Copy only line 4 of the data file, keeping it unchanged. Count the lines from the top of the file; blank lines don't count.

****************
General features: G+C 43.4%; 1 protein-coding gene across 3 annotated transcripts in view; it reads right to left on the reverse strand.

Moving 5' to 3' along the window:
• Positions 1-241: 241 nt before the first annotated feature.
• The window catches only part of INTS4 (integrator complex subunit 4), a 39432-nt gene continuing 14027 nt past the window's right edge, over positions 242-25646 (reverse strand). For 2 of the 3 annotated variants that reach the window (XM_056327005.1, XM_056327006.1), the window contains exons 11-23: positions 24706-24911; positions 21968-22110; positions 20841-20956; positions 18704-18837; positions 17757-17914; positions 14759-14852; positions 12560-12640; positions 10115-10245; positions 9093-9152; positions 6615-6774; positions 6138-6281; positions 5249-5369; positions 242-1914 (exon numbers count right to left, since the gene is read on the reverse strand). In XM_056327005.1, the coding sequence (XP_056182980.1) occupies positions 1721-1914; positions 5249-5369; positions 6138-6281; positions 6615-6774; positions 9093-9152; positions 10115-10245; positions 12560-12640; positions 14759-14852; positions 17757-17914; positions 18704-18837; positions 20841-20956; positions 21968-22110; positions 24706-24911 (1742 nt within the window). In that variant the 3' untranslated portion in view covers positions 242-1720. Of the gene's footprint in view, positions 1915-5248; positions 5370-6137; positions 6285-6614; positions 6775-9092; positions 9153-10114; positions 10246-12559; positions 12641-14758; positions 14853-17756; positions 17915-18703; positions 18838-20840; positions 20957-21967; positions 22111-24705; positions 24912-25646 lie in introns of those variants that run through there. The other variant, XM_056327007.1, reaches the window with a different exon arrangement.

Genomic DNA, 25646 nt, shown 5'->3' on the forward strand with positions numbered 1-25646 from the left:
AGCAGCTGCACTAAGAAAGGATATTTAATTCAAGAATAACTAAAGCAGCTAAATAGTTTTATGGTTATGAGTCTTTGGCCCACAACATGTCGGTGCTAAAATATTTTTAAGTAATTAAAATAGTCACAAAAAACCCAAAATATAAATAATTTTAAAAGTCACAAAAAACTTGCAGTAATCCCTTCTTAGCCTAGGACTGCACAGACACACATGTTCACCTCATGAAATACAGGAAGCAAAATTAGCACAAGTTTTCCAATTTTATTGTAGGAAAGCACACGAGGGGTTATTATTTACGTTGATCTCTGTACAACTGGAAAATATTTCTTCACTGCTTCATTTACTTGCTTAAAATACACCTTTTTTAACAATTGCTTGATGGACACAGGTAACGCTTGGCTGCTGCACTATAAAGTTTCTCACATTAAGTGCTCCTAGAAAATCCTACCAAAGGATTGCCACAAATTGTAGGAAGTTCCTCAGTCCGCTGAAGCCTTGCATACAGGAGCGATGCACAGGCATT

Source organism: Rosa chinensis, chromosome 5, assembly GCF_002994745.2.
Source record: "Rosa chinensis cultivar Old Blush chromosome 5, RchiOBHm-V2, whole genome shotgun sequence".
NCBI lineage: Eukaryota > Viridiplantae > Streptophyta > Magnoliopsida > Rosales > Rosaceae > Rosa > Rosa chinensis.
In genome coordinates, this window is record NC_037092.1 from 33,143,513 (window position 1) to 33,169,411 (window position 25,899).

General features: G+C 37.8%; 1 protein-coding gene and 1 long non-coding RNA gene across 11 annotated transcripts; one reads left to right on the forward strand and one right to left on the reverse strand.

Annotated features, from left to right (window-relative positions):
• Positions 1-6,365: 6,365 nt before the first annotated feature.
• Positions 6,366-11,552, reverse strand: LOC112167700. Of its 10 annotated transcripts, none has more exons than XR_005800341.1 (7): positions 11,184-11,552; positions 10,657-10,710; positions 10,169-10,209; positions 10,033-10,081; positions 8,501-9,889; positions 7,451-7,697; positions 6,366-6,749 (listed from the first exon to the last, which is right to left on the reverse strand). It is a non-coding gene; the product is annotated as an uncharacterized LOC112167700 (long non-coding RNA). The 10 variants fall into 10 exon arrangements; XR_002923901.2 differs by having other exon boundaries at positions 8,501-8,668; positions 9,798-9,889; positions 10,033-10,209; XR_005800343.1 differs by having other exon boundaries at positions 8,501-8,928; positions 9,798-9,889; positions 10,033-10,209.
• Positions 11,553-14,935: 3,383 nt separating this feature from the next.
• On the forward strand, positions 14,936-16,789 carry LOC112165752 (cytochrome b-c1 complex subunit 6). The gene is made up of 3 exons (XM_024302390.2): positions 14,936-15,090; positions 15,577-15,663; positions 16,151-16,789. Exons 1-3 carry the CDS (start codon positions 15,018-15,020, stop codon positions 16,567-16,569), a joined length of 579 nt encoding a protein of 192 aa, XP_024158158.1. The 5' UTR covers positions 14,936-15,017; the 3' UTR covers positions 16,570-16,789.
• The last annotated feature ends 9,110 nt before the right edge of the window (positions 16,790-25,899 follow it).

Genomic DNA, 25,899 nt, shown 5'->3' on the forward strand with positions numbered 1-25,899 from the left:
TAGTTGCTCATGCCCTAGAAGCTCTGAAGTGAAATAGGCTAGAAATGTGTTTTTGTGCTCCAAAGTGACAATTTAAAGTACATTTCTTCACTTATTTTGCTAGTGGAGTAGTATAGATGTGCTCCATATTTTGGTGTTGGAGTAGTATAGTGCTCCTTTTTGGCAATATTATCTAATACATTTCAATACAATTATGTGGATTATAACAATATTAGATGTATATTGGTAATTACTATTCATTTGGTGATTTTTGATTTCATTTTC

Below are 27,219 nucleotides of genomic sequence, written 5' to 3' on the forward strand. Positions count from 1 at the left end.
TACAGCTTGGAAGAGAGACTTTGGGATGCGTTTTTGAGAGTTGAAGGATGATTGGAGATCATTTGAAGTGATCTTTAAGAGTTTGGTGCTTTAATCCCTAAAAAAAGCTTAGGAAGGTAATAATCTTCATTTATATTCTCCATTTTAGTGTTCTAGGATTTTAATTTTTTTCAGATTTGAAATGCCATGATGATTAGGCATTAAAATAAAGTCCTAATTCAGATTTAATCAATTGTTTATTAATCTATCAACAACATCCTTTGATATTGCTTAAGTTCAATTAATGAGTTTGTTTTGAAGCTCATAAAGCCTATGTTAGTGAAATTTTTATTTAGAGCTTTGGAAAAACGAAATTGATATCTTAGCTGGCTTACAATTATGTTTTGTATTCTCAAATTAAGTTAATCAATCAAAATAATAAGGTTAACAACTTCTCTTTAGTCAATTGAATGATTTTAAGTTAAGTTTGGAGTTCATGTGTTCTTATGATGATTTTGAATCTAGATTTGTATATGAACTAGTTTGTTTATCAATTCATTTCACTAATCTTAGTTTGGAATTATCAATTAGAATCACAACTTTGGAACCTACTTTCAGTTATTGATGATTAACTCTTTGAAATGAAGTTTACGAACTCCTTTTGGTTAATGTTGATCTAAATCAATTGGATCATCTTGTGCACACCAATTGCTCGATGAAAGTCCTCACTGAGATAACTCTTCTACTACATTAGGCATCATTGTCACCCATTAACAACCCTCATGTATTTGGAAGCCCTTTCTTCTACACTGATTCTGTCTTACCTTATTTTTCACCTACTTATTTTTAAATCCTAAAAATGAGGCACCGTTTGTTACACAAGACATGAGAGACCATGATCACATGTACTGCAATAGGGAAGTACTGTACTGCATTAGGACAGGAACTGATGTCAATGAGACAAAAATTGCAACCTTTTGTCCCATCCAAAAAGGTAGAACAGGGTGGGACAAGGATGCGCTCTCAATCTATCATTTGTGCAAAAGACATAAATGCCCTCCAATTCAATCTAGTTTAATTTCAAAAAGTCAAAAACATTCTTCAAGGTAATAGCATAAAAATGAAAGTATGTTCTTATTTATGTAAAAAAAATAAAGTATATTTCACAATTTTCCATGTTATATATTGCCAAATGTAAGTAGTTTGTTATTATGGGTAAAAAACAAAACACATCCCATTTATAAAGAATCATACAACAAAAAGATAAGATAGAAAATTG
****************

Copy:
• The window catches only part of INTS4 (integrator complex subunit 4), a 39432-nt gene continuing 14027 nt past the window's right edge, over positions 242-25646 (reverse strand). For 2 of the 3 annotated variants that reach the window (XM_056327005.1, XM_056327006.1), the window contains exons 11-23: positions 24706-24911; positions 21968-22110; positions 20841-20956; positions 18704-18837; positions 17757-17914; positions 14759-14852; positions 12560-12640; positions 10115-10245; positions 9093-9152; positions 6615-6774; positions 6138-6281; positions 5249-5369; positions 242-1914 (exon numbers count right to left, since the gene is read on the reverse strand). In XM_056327005.1, the coding sequence (XP_056182980.1) occupies positions 1721-1914; positions 5249-5369; positions 6138-6281; positions 6615-6774; positions 9093-9152; positions 10115-10245; positions 12560-12640; positions 14759-14852; positions 17757-17914; positions 18704-18837; positions 20841-20956; positions 21968-22110; positions 24706-24911 (1742 nt within the window). In that variant the 3' untranslated portion in view covers positions 242-1720. Of the gene's footprint in view, positions 1915-5248; positions 5370-6137; positions 6285-6614; positions 6775-9092; positions 9153-10114; positions 10246-12559; positions 12641-14758; positions 14853-17756; positions 17915-18703; positions 18838-20840; positions 20957-21967; positions 22111-24705; positions 24912-25646 lie in introns of those variants that run through there. The other variant, XM_056327007.1, reaches the window with a different exon arrangement.